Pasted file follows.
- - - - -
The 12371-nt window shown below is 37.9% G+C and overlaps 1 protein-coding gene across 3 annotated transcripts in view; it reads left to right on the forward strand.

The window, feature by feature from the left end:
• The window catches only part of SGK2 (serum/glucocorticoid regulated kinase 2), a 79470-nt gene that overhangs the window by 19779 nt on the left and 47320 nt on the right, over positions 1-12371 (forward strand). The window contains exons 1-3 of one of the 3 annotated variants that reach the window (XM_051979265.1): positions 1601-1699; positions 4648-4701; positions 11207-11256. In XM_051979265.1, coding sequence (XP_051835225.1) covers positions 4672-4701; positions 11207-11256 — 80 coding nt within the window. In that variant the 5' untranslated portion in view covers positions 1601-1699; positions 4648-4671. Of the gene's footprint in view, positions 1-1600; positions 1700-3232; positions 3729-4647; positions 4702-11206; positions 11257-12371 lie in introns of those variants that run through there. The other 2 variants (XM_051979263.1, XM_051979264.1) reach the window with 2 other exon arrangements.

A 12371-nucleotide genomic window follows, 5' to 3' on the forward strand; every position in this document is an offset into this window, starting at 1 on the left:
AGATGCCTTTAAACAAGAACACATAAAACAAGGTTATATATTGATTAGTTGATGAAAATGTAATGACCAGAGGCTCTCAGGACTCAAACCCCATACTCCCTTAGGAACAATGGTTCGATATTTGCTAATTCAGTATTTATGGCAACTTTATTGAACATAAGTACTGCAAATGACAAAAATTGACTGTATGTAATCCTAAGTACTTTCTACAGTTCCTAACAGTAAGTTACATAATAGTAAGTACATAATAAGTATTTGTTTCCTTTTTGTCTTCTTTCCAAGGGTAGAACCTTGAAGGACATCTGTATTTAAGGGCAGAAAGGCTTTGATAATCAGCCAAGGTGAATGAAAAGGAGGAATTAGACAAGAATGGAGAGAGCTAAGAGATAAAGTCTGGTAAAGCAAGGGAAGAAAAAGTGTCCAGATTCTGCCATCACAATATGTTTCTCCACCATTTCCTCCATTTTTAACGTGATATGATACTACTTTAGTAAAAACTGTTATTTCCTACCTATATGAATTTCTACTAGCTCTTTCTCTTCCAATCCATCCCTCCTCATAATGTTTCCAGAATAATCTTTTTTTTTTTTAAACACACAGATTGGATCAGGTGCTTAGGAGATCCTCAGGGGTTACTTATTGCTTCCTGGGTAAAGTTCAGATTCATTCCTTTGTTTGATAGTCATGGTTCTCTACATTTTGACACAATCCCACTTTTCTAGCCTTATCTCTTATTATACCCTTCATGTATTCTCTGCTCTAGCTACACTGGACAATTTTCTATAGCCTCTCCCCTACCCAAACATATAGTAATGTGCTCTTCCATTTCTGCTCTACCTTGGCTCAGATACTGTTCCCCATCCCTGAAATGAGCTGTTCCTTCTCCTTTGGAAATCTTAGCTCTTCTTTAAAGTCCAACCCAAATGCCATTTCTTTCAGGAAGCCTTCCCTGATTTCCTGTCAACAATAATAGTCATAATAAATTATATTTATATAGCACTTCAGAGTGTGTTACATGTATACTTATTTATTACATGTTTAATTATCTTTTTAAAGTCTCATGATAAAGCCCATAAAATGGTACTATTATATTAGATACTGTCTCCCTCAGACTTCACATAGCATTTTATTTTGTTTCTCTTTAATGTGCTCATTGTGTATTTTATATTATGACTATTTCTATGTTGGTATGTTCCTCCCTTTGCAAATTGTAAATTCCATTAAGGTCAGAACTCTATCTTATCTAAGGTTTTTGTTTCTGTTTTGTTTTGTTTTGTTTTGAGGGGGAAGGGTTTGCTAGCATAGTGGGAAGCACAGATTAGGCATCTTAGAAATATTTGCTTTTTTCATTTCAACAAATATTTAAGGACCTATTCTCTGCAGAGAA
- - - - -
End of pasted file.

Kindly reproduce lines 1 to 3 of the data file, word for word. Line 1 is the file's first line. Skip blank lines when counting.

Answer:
The 12371-nt window shown below is 37.9% G+C and overlaps 1 protein-coding gene across 3 annotated transcripts in view; it reads left to right on the forward strand.

The window, feature by feature from the left end:
• The window catches only part of SGK2 (serum/glucocorticoid regulated kinase 2), a 79470-nt gene that overhangs the window by 19779 nt on the left and 47320 nt on the right, over positions 1-12371 (forward strand). The window contains exons 1-3 of one of the 3 annotated variants that reach the window (XM_051979265.1): positions 1601-1699; positions 4648-4701; positions 11207-11256. In XM_051979265.1, coding sequence (XP_051835225.1) covers positions 4672-4701; positions 11207-11256 — 80 coding nt within the window. In that variant the 5' untranslated portion in view covers positions 1601-1699; positions 4648-4671. Of the gene's footprint in view, positions 1-1600; positions 1700-3232; positions 3729-4647; positions 4702-11206; positions 11257-12371 lie in introns of those variants that run through there. The other 2 variants (XM_051979263.1, XM_051979264.1) reach the window with 2 other exon arrangements.